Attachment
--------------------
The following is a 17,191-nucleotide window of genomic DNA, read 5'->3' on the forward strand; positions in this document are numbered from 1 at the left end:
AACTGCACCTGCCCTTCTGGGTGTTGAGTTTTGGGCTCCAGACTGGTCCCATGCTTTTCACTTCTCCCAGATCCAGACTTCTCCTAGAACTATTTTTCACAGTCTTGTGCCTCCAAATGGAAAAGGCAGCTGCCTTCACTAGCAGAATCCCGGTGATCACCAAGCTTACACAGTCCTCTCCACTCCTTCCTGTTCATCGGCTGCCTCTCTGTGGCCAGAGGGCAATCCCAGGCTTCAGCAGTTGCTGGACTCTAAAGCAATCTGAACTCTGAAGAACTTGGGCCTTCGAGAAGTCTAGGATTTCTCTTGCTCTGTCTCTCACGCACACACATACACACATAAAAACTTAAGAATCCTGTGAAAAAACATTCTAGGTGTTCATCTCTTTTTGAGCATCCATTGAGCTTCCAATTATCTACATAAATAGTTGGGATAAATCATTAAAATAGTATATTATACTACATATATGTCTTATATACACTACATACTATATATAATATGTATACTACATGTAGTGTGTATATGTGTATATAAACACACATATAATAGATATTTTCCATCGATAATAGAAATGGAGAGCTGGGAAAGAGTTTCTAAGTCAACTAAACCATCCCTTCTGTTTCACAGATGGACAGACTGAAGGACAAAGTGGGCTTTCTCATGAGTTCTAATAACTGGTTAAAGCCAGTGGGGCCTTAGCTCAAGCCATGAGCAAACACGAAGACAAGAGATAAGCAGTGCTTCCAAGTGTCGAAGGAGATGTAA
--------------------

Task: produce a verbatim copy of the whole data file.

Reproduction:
The following is a 17,191-nucleotide window of genomic DNA, read 5'->3' on the forward strand; positions in this document are numbered from 1 at the left end:
AACTGCACCTGCCCTTCTGGGTGTTGAGTTTTGGGCTCCAGACTGGTCCCATGCTTTTCACTTCTCCCAGATCCAGACTTCTCCTAGAACTATTTTTCACAGTCTTGTGCCTCCAAATGGAAAAGGCAGCTGCCTTCACTAGCAGAATCCCGGTGATCACCAAGCTTACACAGTCCTCTCCACTCCTTCCTGTTCATCGGCTGCCTCTCTGTGGCCAGAGGGCAATCCCAGGCTTCAGCAGTTGCTGGACTCTAAAGCAATCTGAACTCTGAAGAACTTGGGCCTTCGAGAAGTCTAGGATTTCTCTTGCTCTGTCTCTCACGCACACACATACACACATAAAAACTTAAGAATCCTGTGAAAAAACATTCTAGGTGTTCATCTCTTTTTGAGCATCCATTGAGCTTCCAATTATCTACATAAATAGTTGGGATAAATCATTAAAATAGTATATTATACTACATATATGTCTTATATACACTACATACTATATATAATATGTATACTACATGTAGTGTGTATATGTGTATATAAACACACATATAATAGATATTTTCCATCGATAATAGAAATGGAGAGCTGGGAAAGAGTTTCTAAGTCAACTAAACCATCCCTTCTGTTTCACAGATGGACAGACTGAAGGACAAAGTGGGCTTTCTCATGAGTTCTAATAACTGGTTAAAGCCAGTGGGGCCTTAGCTCAAGCCATGAGCAAACACGAAGACAAGAGATAAGCAGTGCTTCCAAGTGTCGAAGGAGATGTAA